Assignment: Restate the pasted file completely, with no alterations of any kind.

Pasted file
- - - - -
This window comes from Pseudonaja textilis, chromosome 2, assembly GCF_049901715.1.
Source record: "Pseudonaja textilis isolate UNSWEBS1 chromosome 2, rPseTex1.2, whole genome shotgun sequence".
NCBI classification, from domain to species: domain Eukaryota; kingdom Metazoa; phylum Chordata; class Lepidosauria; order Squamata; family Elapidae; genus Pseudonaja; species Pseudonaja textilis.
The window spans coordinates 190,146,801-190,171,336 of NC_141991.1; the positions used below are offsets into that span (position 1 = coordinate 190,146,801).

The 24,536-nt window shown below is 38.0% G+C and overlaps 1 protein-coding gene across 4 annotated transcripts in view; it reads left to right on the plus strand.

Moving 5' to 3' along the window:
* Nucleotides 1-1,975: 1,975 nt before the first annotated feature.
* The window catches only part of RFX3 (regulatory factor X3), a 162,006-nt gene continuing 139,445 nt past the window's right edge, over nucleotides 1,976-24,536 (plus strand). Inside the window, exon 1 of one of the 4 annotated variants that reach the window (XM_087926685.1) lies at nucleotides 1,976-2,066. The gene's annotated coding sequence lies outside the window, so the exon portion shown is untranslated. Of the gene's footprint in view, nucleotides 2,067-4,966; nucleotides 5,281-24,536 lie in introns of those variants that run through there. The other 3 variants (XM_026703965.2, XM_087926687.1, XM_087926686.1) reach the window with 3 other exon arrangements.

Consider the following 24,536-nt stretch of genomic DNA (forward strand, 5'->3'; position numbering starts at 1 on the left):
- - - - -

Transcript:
This window comes from Pseudonaja textilis, chromosome 2, assembly GCF_049901715.1.
Source record: "Pseudonaja textilis isolate UNSWEBS1 chromosome 2, rPseTex1.2, whole genome shotgun sequence".
NCBI classification, from domain to species: domain Eukaryota; kingdom Metazoa; phylum Chordata; class Lepidosauria; order Squamata; family Elapidae; genus Pseudonaja; species Pseudonaja textilis.
The window spans coordinates 190,146,801-190,171,336 of NC_141991.1; the positions used below are offsets into that span (position 1 = coordinate 190,146,801).

The 24,536-nt window shown below is 38.0% G+C and overlaps 1 protein-coding gene across 4 annotated transcripts in view; it reads left to right on the plus strand.

Moving 5' to 3' along the window:
* Nucleotides 1-1,975: 1,975 nt before the first annotated feature.
* The window catches only part of RFX3 (regulatory factor X3), a 162,006-nt gene continuing 139,445 nt past the window's right edge, over nucleotides 1,976-24,536 (plus strand). Inside the window, exon 1 of one of the 4 annotated variants that reach the window (XM_087926685.1) lies at nucleotides 1,976-2,066. The gene's annotated coding sequence lies outside the window, so the exon portion shown is untranslated. Of the gene's footprint in view, nucleotides 2,067-4,966; nucleotides 5,281-24,536 lie in introns of those variants that run through there. The other 3 variants (XM_026703965.2, XM_087926687.1, XM_087926686.1) reach the window with 3 other exon arrangements.

Consider the following 24,536-nt stretch of genomic DNA (forward strand, 5'->3'; position numbering starts at 1 on the left):